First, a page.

Reply
:iconnpotheartist:
NPOtheartist Featured By Owner Mar 12, 2015  Hobbyist Digital Artist
I looked up "anti-fun" and found this.
Reply
:iconmakingfunofstuff:
Do you want to explain why you feel that way ?
Reply
:iconnpotheartist:
NPOtheartist Featured By Owner Mar 12, 2015  Hobbyist Digital Artist
I'm just saying I found this when I looked that up.
Reply
:iconmakingfunofstuff:
MakingFunOfStuff Featured By Owner Mar 12, 2015
Oh. Literally.
I thought you were just being rude. XD
Reply
:iconnpotheartist:
NPOtheartist Featured By Owner Mar 12, 2015  Hobbyist Digital Artist
Lol.
Reply
:iconmakingfunofstuff:
MakingFunOfStuff Featured By Owner Mar 15, 2015
So why were you looking that up anyway?
Reply
:iconnpotheartist:
NPOtheartist Featured By Owner Mar 15, 2015  Hobbyist Digital Artist
I guess I wanted to see how many posts went by until I found an anti-brony thing. IDK it was like, Sunday.
Reply
:iconmakingfunofstuff:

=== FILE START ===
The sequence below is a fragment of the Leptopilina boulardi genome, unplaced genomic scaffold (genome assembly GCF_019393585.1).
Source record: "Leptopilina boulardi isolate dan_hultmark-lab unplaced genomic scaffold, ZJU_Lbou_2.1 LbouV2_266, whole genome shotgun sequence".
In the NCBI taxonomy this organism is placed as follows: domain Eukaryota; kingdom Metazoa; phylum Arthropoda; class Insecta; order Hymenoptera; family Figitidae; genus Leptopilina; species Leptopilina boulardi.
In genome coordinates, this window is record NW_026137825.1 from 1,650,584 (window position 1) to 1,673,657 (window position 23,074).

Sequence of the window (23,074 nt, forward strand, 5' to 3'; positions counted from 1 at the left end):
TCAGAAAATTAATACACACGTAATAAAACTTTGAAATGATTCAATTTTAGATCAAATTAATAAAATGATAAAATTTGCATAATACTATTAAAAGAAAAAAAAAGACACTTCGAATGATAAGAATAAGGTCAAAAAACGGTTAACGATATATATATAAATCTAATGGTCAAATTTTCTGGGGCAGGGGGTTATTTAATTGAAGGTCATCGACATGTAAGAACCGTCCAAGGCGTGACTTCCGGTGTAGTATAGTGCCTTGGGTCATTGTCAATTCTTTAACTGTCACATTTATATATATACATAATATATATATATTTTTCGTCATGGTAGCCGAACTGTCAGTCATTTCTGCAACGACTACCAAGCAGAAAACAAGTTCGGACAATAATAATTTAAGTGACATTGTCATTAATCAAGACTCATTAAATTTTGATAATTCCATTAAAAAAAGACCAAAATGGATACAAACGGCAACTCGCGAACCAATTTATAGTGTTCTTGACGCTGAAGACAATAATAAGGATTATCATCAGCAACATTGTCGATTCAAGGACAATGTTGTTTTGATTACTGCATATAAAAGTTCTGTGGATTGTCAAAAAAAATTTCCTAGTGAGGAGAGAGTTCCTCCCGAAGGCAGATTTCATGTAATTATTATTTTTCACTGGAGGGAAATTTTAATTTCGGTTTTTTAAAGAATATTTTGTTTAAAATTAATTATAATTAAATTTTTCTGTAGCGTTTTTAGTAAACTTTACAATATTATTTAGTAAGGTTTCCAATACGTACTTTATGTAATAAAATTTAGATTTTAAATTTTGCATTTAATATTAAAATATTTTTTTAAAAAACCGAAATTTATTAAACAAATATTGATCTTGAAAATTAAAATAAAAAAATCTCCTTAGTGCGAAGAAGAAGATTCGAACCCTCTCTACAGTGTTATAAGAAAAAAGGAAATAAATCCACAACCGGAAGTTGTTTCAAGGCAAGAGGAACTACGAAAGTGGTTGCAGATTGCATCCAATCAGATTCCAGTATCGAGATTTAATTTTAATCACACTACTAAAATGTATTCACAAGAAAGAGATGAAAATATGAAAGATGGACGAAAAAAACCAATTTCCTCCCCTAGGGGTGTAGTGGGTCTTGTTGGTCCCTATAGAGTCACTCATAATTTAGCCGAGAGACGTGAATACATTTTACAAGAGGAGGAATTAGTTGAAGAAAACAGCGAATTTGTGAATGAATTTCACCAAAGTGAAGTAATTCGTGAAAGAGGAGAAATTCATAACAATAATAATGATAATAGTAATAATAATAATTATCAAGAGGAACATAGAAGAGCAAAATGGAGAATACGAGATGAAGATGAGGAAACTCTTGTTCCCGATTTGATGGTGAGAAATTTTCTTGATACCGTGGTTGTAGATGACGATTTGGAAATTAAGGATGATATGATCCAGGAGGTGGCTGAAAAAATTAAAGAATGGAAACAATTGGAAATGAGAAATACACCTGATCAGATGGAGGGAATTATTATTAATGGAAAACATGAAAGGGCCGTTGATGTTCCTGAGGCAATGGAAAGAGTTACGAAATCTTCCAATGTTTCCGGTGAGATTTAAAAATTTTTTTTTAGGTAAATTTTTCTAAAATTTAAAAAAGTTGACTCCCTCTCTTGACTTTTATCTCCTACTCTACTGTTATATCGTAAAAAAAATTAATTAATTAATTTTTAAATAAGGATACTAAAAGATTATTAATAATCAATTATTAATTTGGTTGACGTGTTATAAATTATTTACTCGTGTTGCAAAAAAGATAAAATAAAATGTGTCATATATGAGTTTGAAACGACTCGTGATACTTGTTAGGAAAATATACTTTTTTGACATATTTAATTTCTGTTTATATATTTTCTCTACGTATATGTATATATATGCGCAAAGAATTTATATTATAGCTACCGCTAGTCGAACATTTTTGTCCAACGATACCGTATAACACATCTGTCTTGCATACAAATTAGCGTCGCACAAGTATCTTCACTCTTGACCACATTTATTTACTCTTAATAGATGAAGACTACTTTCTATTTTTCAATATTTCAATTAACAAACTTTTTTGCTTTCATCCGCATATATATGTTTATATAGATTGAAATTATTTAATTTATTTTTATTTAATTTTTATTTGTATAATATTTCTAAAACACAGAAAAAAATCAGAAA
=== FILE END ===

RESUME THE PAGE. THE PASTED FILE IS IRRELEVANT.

MakingFunOfStuff Featured By Owner Mar 18, 2015
I see.
Carry on.
Reply
:iconpim-nee:
pim-nee Featured By Owner Jan 24, 2015  Hobbyist General Artist
I am forever grateful for the mention of the cliche about breasts.
Seriously, who has read a book with a girl-main who we DON't learn in the first chapter is unhappy with her breast size? Plus it's almost every time just about having a too small size, and not too big. Big breasts is not the key to true beauty! It's kinda inpraktisera really (and yeah, I'm speaking according to experienced) I really said aloud "GOD FINALLY THANK YOU" when I read that part. Kinda over-dramatic maybe, but I've always found that frustrating and felt like I'm the only one who does. So yeah haha thanks for also thinking about that xD
Reply
:iconpim-nee:
pim-nee Featured By Owner Jan 24, 2015  Hobbyist General Artist
I should try to be more thorough with my proofreading ^ ^'
Reply
:iconpim-nee:
pim-nee Featured By Owner Jan 24, 2015  Hobbyist General Artist
Experience
Reply
:iconpim-nee:
pim-nee Featured By Owner Jan 24, 2015  Hobbyist General Artist
Sorry swedish Google translate
*inpractical
Reply
:iconsporediatrymisss:
SporeDiatrymisss Featured By Owner Edited Dec 31, 2014  Hobbyist General Artist
I agree with you. Llama or cake is not random. Nor is cookies or unicorns.

It's just annoying.

Also, a smexy butt-kicking lady with attitude problems is the worst character you could ever have ever. That kind of character always makes me die a little inside.